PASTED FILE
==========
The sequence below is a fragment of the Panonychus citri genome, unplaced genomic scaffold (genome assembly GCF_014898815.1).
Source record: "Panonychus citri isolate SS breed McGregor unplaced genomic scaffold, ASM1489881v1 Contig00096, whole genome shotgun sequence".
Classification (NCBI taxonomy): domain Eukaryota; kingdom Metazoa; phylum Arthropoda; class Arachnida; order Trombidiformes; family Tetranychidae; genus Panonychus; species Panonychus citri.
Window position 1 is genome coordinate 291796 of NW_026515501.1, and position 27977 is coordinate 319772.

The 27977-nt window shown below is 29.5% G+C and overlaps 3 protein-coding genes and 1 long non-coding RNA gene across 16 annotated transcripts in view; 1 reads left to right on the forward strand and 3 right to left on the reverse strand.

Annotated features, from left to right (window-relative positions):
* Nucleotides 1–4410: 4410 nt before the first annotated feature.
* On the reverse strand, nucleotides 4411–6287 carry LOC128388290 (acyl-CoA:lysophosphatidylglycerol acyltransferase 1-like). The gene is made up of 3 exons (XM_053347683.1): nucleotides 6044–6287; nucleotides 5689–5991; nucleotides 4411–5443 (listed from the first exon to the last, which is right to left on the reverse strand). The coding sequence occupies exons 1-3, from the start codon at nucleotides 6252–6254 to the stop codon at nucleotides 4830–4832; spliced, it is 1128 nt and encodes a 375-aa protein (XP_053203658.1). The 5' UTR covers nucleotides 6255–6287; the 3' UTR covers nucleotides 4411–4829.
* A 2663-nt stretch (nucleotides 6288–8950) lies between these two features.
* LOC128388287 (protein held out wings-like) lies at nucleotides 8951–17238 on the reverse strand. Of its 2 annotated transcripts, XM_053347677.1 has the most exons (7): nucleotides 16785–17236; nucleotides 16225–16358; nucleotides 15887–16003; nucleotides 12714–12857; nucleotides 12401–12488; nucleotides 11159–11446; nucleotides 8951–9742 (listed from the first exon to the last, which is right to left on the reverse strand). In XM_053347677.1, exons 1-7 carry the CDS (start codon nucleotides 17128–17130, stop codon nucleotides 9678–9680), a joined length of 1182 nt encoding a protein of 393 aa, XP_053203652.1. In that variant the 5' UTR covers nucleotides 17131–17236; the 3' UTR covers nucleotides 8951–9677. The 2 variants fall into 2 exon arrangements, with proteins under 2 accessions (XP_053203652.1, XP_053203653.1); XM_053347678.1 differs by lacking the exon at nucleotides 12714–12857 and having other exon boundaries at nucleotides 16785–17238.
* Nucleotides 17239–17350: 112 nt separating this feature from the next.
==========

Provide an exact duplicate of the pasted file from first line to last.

The sequence below is a fragment of the Panonychus citri genome, unplaced genomic scaffold (genome assembly GCF_014898815.1).
Source record: "Panonychus citri isolate SS breed McGregor unplaced genomic scaffold, ASM1489881v1 Contig00096, whole genome shotgun sequence".
Classification (NCBI taxonomy): domain Eukaryota; kingdom Metazoa; phylum Arthropoda; class Arachnida; order Trombidiformes; family Tetranychidae; genus Panonychus; species Panonychus citri.
Window position 1 is genome coordinate 291796 of NW_026515501.1, and position 27977 is coordinate 319772.

The 27977-nt window shown below is 29.5% G+C and overlaps 3 protein-coding genes and 1 long non-coding RNA gene across 16 annotated transcripts in view; 1 reads left to right on the forward strand and 3 right to left on the reverse strand.

Annotated features, from left to right (window-relative positions):
* Nucleotides 1–4410: 4410 nt before the first annotated feature.
* On the reverse strand, nucleotides 4411–6287 carry LOC128388290 (acyl-CoA:lysophosphatidylglycerol acyltransferase 1-like). The gene is made up of 3 exons (XM_053347683.1): nucleotides 6044–6287; nucleotides 5689–5991; nucleotides 4411–5443 (listed from the first exon to the last, which is right to left on the reverse strand). The coding sequence occupies exons 1-3, from the start codon at nucleotides 6252–6254 to the stop codon at nucleotides 4830–4832; spliced, it is 1128 nt and encodes a 375-aa protein (XP_053203658.1). The 5' UTR covers nucleotides 6255–6287; the 3' UTR covers nucleotides 4411–4829.
* A 2663-nt stretch (nucleotides 6288–8950) lies between these two features.
* LOC128388287 (protein held out wings-like) lies at nucleotides 8951–17238 on the reverse strand. Of its 2 annotated transcripts, XM_053347677.1 has the most exons (7): nucleotides 16785–17236; nucleotides 16225–16358; nucleotides 15887–16003; nucleotides 12714–12857; nucleotides 12401–12488; nucleotides 11159–11446; nucleotides 8951–9742 (listed from the first exon to the last, which is right to left on the reverse strand). In XM_053347677.1, exons 1-7 carry the CDS (start codon nucleotides 17128–17130, stop codon nucleotides 9678–9680), a joined length of 1182 nt encoding a protein of 393 aa, XP_053203652.1. In that variant the 5' UTR covers nucleotides 17131–17236; the 3' UTR covers nucleotides 8951–9677. The 2 variants fall into 2 exon arrangements, with proteins under 2 accessions (XP_053203652.1, XP_053203653.1); XM_053347678.1 differs by lacking the exon at nucleotides 12714–12857 and having other exon boundaries at nucleotides 16785–17238.
* Nucleotides 17239–17350: 112 nt separating this feature from the next.